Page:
ONTONAGON, Mich. (AP) — The U.S. government paid more than $200,000 to help an Upper Peninsula farmer protect his cattle from wolves, according to a published report.
MLive.com said it made the estimate based on documents it reviewed. Much of the expense was in administrative time and field work, besides about $38,000 in cash for cattle-loss claims by Ontonagon County farmer John Koski and other assistance, it said.
"The amount of effort ... provided is significant," wrote Brian Roell, wildlife biologist for the Michigan Department of Natural Resources in Marquette.
The state agency has said that Koski's heavy livestock losses weren't the primary reason for last year's first wolf hunt in Michigan since the animal was placed on the endangered species list nearly four decades ago.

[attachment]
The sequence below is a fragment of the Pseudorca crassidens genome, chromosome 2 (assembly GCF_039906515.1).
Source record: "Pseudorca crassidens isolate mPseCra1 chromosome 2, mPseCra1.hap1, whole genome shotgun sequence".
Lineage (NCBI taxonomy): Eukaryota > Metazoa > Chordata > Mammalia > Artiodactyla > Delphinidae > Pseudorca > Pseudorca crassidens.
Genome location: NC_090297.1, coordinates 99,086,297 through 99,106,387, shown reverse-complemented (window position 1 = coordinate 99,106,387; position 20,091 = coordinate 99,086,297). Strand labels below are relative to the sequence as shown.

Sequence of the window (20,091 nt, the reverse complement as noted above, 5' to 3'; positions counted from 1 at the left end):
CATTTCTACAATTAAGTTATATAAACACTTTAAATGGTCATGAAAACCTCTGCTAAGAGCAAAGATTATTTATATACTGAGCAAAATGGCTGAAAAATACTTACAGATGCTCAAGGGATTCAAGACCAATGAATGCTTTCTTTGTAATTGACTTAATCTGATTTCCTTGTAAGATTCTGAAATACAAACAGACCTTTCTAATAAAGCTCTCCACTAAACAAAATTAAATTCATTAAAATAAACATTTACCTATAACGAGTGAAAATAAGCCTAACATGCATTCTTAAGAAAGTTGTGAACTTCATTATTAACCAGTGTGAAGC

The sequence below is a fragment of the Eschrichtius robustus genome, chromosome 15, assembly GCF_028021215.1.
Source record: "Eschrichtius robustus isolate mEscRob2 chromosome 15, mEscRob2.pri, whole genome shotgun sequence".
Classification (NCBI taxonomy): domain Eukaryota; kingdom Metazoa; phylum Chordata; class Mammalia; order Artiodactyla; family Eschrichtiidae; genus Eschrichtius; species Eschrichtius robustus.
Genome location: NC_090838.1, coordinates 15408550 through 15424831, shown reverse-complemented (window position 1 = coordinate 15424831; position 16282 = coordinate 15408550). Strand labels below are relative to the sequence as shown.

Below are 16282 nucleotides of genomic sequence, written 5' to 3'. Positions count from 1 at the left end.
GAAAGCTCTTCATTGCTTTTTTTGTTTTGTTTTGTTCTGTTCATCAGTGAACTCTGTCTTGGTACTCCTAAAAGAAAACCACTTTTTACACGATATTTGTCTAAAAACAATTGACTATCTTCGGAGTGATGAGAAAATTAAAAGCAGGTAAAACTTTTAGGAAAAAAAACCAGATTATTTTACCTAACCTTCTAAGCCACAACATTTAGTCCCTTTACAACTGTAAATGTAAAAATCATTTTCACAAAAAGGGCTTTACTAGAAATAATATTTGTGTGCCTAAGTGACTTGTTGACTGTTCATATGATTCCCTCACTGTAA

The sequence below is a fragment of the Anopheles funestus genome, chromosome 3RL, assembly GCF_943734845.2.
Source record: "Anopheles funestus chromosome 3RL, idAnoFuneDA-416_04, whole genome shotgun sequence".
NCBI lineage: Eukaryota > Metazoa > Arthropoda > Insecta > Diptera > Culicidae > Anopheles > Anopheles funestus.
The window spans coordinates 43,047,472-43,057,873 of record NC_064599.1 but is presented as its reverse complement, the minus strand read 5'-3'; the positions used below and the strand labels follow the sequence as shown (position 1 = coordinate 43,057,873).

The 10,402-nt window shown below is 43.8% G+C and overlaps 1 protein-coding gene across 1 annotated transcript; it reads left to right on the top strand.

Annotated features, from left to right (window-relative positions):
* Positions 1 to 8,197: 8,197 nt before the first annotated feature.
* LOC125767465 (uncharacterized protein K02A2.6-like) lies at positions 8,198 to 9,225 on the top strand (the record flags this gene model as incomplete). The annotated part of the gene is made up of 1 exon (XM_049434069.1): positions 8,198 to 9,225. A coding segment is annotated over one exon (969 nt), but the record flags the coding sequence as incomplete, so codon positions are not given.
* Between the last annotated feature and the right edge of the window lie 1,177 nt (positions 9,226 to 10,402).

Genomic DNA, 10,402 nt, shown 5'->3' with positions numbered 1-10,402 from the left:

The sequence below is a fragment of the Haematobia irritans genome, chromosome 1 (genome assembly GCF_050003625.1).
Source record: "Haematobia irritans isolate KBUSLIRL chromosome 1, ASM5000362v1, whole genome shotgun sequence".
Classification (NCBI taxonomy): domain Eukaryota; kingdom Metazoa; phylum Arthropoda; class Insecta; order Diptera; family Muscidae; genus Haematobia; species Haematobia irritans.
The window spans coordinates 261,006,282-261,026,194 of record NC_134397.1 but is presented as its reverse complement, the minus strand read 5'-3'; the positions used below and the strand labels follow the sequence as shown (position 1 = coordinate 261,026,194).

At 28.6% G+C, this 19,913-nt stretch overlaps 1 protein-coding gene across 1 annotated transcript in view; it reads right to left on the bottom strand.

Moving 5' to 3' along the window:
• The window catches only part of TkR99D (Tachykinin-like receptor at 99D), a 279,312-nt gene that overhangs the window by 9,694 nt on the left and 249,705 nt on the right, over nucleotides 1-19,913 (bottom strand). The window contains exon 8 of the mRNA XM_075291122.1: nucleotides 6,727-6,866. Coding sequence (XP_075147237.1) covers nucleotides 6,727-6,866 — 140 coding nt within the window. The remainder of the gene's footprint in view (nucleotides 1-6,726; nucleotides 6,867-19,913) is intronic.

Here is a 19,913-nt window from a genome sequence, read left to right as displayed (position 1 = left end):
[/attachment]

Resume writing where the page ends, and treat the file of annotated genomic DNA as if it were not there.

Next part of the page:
The Associated Press left a message Wednesday seeking comment with his attorney, Matthew Tingstad.
Last year, Koski was charged with animal cruelty involving donkeys the state supplied to protect his cattle from wolves.
Koski has taken few if any steps to deal with losses to wolves, despite the government aid, Roell said.
"Nothing has changed on the farm over the years except one of the barns collapsed a few years ago," the biologist wrote. "The fences are still in horrible need of repair, portions of the large pasture are forest or shrub-lands, and husbandry practices have not changed. Yet he has done nothing to help himself."
"In recent years, (the U.S. government) has really become cattle guards for Mr. Koski given the amount of time they have spent on this farm."
Information from: The Grand Rapids Press: MLive.com, www.mlive.com